What's the psychology behind liking the wilderness and being in remote areas?

Hiking. Camping, especially backwoods. Float trips. Traveling on backroads instead of interstates. Living in the country.

What draws us to such places and activities?

With me…I like to just get in my car and drive to some of the most remote places (within an hour or two) away from my house. If I get a flat, lose cell phone access, or get lost I’m in big trouble…yet I find the ride very peaceful. I have no explanation. This started a year ago, and it is funny because I am scared of being alone. I fantasize about hiking and camping in the deep backcountry.

Obviously many people feel this way, just look at the magazine rack at Borders. Tons of magazines about camping, hiking, and other outdoor adventures which take place in pretty remote areas.

For me, going to places where no other people, or better yet, nothing of apparent human origins, can be found, is a deeply soothing, almost meditative experience. I’m not a people person, and for as long as I can remember (age four or so onwards), I’ve felt a strong draw to such places. They’re elemental, pure, simple yet mind-boggingly complex, stunningly beautiful. I’ve no idea why this is so.

There’s a feeling of excitement and even fear for me when I go out into the Scottish highlands - which is a big part of the draw. There’s something intimidating about the big mountains just sitting there in the emptiness. The Scottish weather is also highly changeable, so that adds a bit of uncertainty.

I’m often on my bike, as well, and there’s always the possibility of something going wrong which adds to it. Not a big possibility, because I can cater for most breakdowns and I’m experienced, but you never know when you’ll have an unusual mechanical, or maybe fall off on some innocuous part of the trail.

There’s a popular national park in northern England called the Lake District where I don’t get nearly the same sense of excitement. It’s a stunning area, but it’s so popular that you never get the same feeling of isolation as Scotland. I think that’s key to the best outdoors hiking / biking for me.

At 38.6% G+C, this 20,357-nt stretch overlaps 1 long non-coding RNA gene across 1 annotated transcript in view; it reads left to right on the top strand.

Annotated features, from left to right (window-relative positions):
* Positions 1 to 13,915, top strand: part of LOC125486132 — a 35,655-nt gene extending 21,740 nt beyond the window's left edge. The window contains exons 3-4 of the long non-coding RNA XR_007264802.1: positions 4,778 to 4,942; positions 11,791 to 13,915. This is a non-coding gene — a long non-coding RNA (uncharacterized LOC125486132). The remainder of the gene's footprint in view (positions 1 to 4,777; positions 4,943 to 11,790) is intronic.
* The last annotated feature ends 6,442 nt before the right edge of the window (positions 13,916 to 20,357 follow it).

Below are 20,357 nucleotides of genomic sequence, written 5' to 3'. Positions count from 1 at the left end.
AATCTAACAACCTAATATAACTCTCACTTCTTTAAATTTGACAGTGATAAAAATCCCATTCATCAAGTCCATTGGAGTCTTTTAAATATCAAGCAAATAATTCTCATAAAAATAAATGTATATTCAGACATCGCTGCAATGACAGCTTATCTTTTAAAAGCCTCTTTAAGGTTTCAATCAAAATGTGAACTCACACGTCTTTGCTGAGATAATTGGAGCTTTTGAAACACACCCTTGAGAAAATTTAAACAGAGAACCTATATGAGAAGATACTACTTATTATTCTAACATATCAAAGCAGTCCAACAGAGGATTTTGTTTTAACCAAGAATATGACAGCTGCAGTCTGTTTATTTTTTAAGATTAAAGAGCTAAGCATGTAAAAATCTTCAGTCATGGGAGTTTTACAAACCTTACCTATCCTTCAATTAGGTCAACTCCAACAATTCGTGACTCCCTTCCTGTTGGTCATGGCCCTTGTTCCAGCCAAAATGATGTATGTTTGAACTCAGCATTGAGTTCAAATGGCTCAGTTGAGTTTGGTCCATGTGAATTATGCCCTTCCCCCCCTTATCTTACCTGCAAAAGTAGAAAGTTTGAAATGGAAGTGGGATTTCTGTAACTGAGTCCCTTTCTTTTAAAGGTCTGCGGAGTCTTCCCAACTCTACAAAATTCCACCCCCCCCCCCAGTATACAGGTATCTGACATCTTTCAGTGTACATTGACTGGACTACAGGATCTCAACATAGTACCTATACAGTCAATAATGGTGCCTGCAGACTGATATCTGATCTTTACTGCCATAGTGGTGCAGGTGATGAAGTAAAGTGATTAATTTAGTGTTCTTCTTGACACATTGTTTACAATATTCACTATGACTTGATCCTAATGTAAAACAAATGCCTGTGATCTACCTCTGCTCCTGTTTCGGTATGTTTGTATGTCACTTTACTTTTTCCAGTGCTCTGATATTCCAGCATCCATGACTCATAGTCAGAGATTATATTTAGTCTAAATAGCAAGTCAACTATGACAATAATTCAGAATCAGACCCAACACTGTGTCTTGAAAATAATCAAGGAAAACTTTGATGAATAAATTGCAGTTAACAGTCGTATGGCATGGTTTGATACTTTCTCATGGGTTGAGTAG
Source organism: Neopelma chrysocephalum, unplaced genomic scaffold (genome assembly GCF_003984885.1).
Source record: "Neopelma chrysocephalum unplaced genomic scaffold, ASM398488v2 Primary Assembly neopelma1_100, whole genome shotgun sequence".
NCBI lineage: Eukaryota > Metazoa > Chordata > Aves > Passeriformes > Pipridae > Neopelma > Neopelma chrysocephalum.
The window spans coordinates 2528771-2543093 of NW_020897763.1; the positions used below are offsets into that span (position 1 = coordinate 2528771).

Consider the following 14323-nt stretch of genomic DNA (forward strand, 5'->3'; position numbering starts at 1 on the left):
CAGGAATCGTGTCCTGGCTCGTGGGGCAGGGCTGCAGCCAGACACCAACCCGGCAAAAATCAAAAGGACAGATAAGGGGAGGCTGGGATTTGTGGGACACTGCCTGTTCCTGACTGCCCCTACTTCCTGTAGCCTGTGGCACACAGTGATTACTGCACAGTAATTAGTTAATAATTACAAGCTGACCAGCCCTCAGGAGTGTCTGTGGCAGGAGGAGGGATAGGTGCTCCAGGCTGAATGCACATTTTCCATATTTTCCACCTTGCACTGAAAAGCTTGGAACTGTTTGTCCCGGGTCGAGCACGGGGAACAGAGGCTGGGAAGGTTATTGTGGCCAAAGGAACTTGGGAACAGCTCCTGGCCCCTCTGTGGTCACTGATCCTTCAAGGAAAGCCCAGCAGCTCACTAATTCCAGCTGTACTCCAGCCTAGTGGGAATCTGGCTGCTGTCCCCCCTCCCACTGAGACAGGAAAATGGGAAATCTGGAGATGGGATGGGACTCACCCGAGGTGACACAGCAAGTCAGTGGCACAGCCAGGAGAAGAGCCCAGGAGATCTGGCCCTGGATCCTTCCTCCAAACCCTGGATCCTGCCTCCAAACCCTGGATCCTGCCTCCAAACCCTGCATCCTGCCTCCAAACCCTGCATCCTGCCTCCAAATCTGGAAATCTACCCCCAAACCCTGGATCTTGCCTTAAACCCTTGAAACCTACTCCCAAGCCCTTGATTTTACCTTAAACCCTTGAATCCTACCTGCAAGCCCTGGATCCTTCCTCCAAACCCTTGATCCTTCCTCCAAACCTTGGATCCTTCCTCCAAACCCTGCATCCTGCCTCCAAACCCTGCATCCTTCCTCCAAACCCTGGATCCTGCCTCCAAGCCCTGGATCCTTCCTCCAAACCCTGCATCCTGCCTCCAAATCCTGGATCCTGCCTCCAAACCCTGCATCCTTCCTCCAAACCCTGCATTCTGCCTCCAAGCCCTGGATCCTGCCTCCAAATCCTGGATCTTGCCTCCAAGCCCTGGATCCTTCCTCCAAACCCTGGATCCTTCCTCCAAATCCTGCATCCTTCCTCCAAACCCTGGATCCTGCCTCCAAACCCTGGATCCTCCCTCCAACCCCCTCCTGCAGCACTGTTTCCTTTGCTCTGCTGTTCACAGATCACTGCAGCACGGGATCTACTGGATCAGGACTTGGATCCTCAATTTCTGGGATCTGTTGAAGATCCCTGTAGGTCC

Hm, perhaps some people are looking for peace and quiet, because they are hypersensitive to stimuli. Too loud, too stimulating, they don’t like crowds because there is too much information to process coming in. The peace of solitude helps them wind down or integrate stimulations?

Perhaps others want the challenge of the solitude and a borderline or real dangerous situation - mountains, rock faces, animals, running out of gas and not being in contact for rescue. A safer adrenaline rush than base jumping off the Empire State Building sort of. Or a legal adrenaline rush in strapping into an inflated kayak and running the rapids of the Colorado river in a group.

I like living in a slightly rural area because I do not like to be crowded. I do not like people looking at me through my windows, and bitching me out because I mow my lawn with sheep instead of a lawn mower. I like privacy to yell at the TV without the neighbors hearing me tell the weatherman he is a jackass and that you might expect SNOW in FEB in NEW ENGLAND, or crying BULLSHIT at the person who said dinosaurs were coexistant with man, and god created everything 10000 years ago.

I do not want to be so rural that I cant have high speed internet and cable, and take only 15 minutes to get to a grocery store [it is about 5 miles away] or have access to an ambulance to get me to a hospital before I die.

There is something about an imense natural space. It really drives home how insignificant one is. Not in a degrading way but in a one with nature or one with one’s space in nature. Part of the universe or part of something much bigger than oneself.

I did several solo trekking trips in Tibet in the 1980’s. There was something about being 3 days train ride, several days truck ride, several days hike away from anything resembling civilization.

The other thing that got me was I would be several days train, truck and hike away from the nearest road and a two day hike since I say evidence of a human. Then I’d be off the trail and climb some 16,000 foot peak for the sheer hell of it. This would be some place where there was no natural need to climb the peak (not a pass, no trail, not on the way somewhere). Yet at the top there would be a rock cairn and prayer flags. Someone had obviously climbed up that peak for the sheer purpose of planting prayer flags (buddhist) that would not survive the harsh winter.